Thousands of students and members of labor unions took to the streets again on Tuesday to continue voicing opposition to the newly passed Job Creation Law, with their protests coinciding with the first anniversary of President Joko “Jokowi” Widodo’s second term.
The protestors gathered in the afternoon at the Arjuna Wiwaha monument in Central Jakarta and urged the President to scrap the controversial law.
The students included high schoolers and university students from the National Association of University Student Executive Bodies (BEM SI).
The protestors, reported to number 2,000, gathered on Jl. Medan Merdeka Barat, near the State Palace at 1 p.m. The size of Tuesday’s rally appeared to be smaller than the rallies last week, which were attended by more than 5,000 people, and the initial mass rallies on Oct. 6 to 8 that ended in riots.
The protestors displayed the attributes of their schools and carried posters voicing their disagreement with the jobs law, featuring the hashtags #CabutOmnibusLaw (#RevokeOmnibusLaw), #MosiTidakPercaya (#VoteofNoConfidence) and #JokowiMundur (#JokowiResign).
Jokowi and Vice President Ma’ruf Amin were inaugurated on Oct. 20 last year after winning the 2019 presidential election. In his inauguration speech, Jokowi, who is serving his second and final term, introduced a plan to collaborate with the House of Representatives to endorse an omnibus law aimed at facilitating investment and streamlining overlapping bureaucratic regulations.
The student protesters dispersed at 4.30 p.m., stating that they would hold a rally again tomorrow at the same location.
"We'll be back here tomorrow," a student orator said as he dispersed the crowd, as aired live on Kompas TV on Tuesday.
Jakarta Police spokesman Sr. Comr. Yusri Yunus said 10,587 joint personnel from the police and Indonesian Military (TNI) had been deployed to beef up security during the protests in the area.
Around 10,000 personnel were also deployed to Monas, the House of Representatives compound in Senayan, Central Jakarta, some shopping malls in the capital and the Glodok commercial area in West Jakarta.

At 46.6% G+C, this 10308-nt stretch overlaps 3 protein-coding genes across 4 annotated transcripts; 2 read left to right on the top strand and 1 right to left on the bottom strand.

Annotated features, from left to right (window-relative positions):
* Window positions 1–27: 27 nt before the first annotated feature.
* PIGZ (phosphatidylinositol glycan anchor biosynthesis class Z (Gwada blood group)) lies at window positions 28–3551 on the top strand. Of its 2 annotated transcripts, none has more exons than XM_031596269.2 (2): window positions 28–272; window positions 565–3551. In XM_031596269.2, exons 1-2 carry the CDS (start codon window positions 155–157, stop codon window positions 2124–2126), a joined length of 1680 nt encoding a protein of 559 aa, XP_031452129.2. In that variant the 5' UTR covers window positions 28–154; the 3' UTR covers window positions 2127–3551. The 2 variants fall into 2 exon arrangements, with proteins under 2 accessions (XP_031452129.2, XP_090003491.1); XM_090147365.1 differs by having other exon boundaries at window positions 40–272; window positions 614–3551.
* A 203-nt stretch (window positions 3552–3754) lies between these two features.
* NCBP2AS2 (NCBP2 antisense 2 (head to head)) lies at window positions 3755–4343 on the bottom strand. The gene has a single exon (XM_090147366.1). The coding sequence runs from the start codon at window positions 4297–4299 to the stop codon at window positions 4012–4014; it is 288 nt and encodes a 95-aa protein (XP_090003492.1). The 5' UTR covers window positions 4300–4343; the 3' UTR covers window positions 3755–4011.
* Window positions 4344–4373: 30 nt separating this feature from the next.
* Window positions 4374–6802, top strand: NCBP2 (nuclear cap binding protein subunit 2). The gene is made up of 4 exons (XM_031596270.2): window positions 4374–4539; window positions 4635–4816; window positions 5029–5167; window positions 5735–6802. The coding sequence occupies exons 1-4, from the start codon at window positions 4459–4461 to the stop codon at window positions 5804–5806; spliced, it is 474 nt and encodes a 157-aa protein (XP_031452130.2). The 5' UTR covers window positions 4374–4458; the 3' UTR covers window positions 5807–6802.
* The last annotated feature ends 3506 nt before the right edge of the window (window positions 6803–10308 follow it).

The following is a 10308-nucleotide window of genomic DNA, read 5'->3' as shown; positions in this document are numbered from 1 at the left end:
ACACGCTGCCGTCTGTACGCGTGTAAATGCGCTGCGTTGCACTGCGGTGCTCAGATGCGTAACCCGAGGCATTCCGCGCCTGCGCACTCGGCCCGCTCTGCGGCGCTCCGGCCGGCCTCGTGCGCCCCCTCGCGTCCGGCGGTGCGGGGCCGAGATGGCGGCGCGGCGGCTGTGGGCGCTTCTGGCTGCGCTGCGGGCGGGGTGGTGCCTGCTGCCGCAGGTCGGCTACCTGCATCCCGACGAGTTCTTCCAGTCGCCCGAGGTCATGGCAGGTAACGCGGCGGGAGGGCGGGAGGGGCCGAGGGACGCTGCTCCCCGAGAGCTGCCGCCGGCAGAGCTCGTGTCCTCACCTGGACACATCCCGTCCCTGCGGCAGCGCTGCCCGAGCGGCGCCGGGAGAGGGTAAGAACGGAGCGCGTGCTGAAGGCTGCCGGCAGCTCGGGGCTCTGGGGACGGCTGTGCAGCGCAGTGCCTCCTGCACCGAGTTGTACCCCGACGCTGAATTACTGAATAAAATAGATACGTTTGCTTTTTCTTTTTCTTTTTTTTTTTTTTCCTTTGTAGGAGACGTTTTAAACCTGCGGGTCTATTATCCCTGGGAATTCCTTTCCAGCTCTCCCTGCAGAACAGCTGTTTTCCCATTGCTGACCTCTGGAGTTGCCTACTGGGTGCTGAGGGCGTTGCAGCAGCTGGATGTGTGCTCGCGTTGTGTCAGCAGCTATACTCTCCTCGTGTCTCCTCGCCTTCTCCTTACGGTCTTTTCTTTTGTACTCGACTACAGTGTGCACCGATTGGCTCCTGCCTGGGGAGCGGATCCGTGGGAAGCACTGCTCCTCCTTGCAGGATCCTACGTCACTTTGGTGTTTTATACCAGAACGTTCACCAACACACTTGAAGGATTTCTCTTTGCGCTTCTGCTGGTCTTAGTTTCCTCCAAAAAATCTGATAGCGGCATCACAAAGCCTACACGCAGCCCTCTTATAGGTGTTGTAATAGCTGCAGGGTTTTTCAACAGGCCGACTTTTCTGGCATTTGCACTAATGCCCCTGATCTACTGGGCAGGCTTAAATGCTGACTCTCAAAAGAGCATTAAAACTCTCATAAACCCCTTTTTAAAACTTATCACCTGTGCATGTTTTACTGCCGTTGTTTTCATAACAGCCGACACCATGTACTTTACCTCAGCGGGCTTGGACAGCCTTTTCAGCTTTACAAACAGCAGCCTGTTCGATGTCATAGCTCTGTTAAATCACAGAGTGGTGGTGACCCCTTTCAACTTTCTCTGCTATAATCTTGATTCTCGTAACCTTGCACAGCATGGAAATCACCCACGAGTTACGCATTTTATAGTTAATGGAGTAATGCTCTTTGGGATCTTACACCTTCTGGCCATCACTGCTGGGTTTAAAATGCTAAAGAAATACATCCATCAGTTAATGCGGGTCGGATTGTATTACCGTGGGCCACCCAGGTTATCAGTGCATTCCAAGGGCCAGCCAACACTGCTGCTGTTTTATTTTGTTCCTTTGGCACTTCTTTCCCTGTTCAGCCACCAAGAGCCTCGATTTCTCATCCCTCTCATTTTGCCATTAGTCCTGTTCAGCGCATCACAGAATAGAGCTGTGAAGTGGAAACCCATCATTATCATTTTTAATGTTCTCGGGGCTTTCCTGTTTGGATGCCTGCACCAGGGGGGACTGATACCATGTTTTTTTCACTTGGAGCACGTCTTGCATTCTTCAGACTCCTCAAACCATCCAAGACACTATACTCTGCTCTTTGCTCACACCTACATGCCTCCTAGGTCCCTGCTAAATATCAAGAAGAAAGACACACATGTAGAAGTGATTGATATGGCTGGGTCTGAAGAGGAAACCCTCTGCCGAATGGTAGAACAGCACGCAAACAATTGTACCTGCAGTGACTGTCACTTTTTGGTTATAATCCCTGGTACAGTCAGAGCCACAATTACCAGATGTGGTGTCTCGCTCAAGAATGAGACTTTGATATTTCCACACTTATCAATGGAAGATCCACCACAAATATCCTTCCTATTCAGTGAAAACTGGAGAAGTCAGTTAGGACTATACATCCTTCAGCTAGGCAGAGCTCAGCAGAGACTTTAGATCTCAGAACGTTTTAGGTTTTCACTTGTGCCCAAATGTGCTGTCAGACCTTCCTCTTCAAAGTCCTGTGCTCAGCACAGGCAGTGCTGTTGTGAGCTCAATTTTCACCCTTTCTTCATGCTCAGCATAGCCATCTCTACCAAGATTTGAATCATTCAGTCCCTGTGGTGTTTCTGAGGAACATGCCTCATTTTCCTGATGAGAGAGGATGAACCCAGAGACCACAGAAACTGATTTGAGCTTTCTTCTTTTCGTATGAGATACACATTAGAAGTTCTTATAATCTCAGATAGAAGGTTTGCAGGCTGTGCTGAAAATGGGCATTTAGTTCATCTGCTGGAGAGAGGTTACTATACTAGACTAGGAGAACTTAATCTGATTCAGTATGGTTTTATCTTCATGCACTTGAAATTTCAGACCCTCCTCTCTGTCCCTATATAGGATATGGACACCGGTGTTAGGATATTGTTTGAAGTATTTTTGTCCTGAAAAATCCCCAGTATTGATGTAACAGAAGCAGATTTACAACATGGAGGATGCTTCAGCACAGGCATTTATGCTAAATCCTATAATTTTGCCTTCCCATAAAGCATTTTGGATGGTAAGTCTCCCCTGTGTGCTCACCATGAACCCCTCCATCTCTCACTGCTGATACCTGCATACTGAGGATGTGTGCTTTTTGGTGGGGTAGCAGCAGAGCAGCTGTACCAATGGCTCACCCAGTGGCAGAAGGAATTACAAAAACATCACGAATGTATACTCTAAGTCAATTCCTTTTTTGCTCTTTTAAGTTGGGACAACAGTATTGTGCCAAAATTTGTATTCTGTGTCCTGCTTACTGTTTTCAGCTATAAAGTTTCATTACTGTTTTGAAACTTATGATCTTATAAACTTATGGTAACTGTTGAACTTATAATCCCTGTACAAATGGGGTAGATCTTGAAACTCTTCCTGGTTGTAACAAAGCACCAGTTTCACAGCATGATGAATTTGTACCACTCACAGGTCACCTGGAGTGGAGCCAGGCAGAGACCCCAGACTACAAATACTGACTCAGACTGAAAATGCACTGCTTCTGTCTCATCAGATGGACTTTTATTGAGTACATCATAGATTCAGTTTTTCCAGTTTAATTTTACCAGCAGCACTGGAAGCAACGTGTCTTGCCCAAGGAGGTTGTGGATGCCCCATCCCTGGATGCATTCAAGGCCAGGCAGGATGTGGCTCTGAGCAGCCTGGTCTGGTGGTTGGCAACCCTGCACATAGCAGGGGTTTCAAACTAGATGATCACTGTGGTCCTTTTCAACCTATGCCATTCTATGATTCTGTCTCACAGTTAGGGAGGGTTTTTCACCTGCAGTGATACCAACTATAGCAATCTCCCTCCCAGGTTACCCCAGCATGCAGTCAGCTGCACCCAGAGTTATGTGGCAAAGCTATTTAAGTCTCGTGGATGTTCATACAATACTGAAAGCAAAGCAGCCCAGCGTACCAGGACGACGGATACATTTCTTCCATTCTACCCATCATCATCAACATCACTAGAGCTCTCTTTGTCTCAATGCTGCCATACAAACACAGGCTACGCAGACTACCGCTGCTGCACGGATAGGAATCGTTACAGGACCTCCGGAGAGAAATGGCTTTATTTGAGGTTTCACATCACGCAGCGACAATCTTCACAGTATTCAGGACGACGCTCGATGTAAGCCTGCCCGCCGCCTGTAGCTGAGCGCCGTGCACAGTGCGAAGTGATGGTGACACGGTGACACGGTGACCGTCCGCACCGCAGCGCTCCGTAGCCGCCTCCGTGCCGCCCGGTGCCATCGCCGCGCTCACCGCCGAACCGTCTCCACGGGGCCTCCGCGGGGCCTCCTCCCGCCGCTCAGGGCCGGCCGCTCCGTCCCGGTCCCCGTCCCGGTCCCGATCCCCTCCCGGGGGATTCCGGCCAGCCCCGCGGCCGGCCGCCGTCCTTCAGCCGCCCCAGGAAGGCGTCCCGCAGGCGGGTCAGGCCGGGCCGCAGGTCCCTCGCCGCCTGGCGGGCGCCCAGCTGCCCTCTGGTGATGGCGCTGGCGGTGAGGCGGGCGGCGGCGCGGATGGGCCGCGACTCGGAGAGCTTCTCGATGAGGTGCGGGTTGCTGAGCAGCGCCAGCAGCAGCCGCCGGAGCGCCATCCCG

The police have also closed several roads in the capital, namely Jl. Medan Merdeka Barat, Jl. Merdeka Utara and Jl. Raya Veteran and diverted traffic.
Outside Jakarta, protests against the jobs law also took place in Bandung, West Java, Yogyakarta, Jambi and Medan, North Sumatra.
In Medan, hundreds of students and workers staged rallies in several different locations to protest the law and the Jokowi-Ma’ruf administration.
The protests were peaceful and were closely guarded by the police, unlike the rallies two weeks prior that ended in riots.
Hendra Boang Manalu, a representative from the Association of Indonesian Muslim University Students (KAMMI) said the jobs law was a sign the Jokowi administration had become too powerful, as the law had passed amid the ongoing COVID-19 pandemic.
He said the students demanded the government focus on handling the COVID-19 pandemic instead of the law, which they argued only benefitted businesses and not the public.
“It is very clear the law sides more with businesspeople,” Hendra said in his oration in front of the North Sumatra Legislative Council (DPRD) building.
Workers grouped under the North Sumatra Indonesian Metal Workers Federation (FSPMI) also lambasted the Jokowi administration for ignoring workers’ welfare.
“In the past year of Jokowi’s leadership, we have not seen his concern for workers. The jobs law is very detrimental to workers,” North Sumatra FSPMI chairman Willy Agus Utomo said.
Meanwhile in Jambi, hundreds of people staged protests in front of the Jambi DPRD building on Tuesday. The crowd, comprising university students, labor unions and environmental activists took turns protesting from 10 a.m.
While peaceful protests took place near the DPRD building, some protestors moved into the city center on Jl. Ahmad Yani where they reportedly burned tires and set off firecrackers while shouting their opposition to the law.
Clashes broke out between protestors and members of the police at around 3 p.m. with police spraying water cannons and shooting tear gas to disperse the crowd.